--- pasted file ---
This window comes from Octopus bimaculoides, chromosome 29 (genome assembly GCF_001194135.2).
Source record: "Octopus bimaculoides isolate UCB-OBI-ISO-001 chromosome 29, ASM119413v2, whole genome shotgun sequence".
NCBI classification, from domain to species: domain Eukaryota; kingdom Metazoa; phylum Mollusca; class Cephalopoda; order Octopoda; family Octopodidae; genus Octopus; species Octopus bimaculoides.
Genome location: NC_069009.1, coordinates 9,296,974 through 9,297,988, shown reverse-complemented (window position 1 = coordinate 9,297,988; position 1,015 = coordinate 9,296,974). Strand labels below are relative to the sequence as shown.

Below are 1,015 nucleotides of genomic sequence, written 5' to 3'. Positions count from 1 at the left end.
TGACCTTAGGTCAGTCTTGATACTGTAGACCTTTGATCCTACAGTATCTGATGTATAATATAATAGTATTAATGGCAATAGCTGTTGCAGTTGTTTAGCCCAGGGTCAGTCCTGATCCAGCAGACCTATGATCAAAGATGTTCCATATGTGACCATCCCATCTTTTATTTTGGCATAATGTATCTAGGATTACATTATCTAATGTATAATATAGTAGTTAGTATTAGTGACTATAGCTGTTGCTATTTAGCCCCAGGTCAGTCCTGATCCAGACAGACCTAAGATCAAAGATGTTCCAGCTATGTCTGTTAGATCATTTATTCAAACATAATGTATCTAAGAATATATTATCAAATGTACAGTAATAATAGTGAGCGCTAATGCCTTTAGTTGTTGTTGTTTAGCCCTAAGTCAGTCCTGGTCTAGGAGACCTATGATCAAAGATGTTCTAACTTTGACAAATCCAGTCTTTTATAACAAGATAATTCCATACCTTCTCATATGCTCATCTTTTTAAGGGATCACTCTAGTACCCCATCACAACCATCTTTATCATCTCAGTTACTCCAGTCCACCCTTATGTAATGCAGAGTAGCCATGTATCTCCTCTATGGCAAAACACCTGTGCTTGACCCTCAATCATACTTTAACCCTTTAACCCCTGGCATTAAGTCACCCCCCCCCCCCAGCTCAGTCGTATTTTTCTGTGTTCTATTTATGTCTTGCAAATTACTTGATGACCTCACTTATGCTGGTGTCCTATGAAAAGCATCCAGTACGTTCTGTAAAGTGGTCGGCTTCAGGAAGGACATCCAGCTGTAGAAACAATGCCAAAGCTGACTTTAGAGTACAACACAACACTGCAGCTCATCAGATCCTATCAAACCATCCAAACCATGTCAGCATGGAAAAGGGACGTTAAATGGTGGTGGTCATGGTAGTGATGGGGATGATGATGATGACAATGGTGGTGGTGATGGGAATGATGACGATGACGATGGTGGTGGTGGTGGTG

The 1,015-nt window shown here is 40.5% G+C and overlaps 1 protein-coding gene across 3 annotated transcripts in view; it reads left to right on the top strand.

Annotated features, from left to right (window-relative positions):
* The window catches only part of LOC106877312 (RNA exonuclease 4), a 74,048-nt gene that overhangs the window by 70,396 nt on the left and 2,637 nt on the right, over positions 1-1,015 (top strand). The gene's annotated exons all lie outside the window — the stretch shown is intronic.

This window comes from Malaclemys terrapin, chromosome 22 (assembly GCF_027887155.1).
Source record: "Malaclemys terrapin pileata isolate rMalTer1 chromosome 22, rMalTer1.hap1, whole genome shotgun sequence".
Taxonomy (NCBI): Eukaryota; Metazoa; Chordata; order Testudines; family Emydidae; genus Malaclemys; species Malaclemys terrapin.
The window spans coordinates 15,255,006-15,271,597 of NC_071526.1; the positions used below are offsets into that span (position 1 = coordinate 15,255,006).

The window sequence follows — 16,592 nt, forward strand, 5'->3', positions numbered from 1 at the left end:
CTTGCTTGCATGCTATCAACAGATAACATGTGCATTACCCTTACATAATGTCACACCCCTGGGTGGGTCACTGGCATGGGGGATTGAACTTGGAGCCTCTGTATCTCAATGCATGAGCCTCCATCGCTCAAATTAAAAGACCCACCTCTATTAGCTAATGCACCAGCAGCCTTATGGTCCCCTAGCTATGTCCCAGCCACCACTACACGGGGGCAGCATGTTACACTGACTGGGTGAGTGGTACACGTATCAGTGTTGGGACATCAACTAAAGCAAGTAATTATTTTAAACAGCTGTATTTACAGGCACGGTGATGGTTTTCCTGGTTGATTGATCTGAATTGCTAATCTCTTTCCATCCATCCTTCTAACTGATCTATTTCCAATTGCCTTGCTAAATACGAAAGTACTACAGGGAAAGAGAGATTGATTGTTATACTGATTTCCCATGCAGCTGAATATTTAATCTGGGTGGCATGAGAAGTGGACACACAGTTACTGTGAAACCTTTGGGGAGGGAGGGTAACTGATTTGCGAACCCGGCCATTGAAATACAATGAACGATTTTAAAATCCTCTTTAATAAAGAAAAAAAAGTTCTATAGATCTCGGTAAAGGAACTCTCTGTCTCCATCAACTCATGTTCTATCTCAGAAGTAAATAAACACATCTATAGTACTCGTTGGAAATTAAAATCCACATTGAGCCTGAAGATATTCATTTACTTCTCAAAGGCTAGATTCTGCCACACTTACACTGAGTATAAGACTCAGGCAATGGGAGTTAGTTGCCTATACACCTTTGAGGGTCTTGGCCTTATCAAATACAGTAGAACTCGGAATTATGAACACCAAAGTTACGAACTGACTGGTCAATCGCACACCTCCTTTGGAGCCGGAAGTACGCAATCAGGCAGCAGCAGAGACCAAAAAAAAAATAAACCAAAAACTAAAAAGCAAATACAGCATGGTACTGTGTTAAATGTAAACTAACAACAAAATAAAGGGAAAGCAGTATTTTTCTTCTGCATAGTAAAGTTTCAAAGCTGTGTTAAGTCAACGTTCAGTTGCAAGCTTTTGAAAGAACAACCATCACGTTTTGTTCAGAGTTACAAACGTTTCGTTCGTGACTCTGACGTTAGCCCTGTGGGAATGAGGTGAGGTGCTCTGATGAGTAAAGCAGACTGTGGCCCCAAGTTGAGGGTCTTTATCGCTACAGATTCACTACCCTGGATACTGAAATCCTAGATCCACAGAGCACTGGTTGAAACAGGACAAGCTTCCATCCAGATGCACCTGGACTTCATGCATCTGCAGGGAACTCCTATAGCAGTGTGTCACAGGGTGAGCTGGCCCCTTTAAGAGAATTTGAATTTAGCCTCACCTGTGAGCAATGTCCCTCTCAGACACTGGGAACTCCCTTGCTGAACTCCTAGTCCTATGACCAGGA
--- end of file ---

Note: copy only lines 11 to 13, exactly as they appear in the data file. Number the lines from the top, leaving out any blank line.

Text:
Source record: "Malaclemys terrapin pileata isolate rMalTer1 chromosome 22, rMalTer1.hap1, whole genome shotgun sequence".
Taxonomy (NCBI): Eukaryota; Metazoa; Chordata; order Testudines; family Emydidae; genus Malaclemys; species Malaclemys terrapin.
The window spans coordinates 15,255,006-15,271,597 of NC_071526.1; the positions used below are offsets into that span (position 1 = coordinate 15,255,006).